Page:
A few weeks ago, I took a little jaunt to Pittsburgh to hang out with friends and explore some of the local beer spots. Stop number one would be The Church Brew Works. I have heard so much about this place from my friends in the area – largely due to their unique beer and ambiance. Needless to say, I was eager to check it out.Not always a brewery, The Church Brew Works was indeed a church at one point in its life. In 1902 the foundation was laid for the St. John the Baptist Church, which would have its ups and downs throughout the years (it was eventually put under an act of suppression by the Bishop of Pittsburgh). In 1996 St. John the Baptist would re-open its doors after a massive overhaul and become one of the most unique breweries in the country.

I don’t know if this blasphemous, sacrilegious, or what, but I can get behind it. Please don’t send me to hell (good luck with that one – ed).

Unlike your typical church. the main aisle at The Church Brew Works leads to all the brewing equipment. The mash tun, mill. and fermentation tanks are all in place of what used to be an altar.

 I am used to seeing all this gear spread out throughout a warehouse of some sorts. It’s impressive how they packed all of the brewing equipment in this tight little spot.

The Church Brew Works has won many awards for a variety of beers including their best seller, Pious Monk Dunkel.

After walking around snapping some pictures I decided to hit the bar and have a chat with Brewmaster Matt Monninger regarding the brewery and a few of their beers.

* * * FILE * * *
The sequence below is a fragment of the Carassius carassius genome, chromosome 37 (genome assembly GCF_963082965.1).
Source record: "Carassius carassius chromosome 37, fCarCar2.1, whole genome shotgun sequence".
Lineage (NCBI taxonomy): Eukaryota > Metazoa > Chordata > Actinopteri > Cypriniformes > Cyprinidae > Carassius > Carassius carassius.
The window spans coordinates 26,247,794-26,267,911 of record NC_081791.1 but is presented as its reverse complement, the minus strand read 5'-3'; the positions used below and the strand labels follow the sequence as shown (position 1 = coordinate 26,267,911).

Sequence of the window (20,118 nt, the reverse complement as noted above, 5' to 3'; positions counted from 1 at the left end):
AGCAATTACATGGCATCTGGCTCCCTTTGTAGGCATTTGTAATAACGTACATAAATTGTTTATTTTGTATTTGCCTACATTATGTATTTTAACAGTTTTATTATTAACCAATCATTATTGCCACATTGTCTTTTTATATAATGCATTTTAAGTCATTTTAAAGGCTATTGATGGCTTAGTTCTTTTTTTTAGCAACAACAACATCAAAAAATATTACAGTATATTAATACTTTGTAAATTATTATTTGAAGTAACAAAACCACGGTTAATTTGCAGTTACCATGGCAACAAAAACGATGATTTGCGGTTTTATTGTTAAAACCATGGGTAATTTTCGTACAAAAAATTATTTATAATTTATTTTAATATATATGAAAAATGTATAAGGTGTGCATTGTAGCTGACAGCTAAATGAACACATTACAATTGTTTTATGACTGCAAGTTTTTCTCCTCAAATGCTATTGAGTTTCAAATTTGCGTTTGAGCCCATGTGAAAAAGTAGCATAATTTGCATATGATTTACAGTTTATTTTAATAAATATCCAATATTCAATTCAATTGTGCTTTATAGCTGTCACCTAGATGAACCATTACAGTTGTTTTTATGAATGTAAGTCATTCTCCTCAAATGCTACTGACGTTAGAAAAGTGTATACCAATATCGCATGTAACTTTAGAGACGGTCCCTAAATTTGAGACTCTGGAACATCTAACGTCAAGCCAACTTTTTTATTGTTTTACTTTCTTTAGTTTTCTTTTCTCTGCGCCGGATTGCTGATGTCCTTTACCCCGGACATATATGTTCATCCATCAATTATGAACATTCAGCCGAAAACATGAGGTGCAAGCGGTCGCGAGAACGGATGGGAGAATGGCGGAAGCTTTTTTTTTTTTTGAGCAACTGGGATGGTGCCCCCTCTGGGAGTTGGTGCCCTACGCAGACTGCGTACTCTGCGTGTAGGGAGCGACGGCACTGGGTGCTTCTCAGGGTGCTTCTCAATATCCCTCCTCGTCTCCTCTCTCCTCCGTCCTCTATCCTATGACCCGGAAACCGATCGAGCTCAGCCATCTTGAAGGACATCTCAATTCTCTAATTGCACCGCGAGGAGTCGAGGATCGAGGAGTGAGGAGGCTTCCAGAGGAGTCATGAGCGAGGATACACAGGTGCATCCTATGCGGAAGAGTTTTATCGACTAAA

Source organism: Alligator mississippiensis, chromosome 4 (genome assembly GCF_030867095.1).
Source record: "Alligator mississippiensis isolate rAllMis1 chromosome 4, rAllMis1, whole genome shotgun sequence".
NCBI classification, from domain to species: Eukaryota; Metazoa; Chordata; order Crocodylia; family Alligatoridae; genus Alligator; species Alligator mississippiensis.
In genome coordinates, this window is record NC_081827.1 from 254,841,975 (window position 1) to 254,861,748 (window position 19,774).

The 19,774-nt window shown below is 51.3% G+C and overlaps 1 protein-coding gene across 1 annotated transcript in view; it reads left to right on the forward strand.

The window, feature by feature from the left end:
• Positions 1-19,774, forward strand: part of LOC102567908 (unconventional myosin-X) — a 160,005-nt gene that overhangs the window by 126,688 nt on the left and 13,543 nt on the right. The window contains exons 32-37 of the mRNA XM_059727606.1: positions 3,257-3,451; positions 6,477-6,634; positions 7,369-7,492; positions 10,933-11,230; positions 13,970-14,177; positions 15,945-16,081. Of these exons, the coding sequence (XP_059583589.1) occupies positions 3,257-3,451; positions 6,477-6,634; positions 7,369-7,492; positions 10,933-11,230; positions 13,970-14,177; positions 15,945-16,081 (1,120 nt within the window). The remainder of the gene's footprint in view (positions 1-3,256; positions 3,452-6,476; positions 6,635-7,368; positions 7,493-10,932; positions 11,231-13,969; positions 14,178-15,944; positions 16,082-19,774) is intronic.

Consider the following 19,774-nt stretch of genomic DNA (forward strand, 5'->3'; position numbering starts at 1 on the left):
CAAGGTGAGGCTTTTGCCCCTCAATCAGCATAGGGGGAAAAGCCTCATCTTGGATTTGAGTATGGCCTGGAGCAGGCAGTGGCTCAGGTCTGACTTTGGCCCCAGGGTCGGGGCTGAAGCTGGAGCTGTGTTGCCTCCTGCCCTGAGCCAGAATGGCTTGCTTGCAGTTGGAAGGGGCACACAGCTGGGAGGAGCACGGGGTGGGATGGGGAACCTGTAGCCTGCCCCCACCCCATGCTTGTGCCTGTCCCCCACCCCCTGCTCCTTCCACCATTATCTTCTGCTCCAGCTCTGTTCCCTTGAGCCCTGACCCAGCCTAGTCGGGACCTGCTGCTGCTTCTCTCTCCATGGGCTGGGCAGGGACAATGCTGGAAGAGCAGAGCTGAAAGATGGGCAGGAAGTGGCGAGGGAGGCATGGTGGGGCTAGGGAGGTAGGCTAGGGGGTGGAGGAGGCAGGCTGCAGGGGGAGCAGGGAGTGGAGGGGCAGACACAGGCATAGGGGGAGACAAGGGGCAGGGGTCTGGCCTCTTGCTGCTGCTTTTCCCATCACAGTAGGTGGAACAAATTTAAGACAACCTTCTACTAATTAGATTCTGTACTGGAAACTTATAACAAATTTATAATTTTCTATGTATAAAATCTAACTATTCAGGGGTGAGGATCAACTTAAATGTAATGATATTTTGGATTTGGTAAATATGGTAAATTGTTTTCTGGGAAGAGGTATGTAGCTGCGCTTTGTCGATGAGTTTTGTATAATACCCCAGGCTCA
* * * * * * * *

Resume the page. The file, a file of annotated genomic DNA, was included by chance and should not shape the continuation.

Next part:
Very simple tap handles but they get the point across.

Matt immediately started pouring me samples as we chatted, starting me off with a Cask IPA which was brewed with licorice leaves growing in the brewery garden. I thought it was unique and enjoyable for a cask IPA but others seem to disagree, as Matt told me it was moving very slowly and they still had two firkins left to tap.

The second drink he poured me was their Pumpkin Stout which they brew every year in the fall. It was damn good and I can’t believe I missed them serving it out of a big-ass pumpkin the night before.

After chatting with Matt for a bit I decided to crack open the beer menu. Inside were detailed descriptions off all the house beers. Some can be found on draft, while others are strictly bottled. I started out with the Pipe Organ Pale Ale and picked a six pack of the Thunderhop IPA which I will touch on later next week.

If you are a beer drinker in Pittsburgh or heading to the area, you owe it to yourself to check out The Church Brew Works. Good beer, great food, and an awesome atmosphere that is enjoyable for all.

The Church Brew Works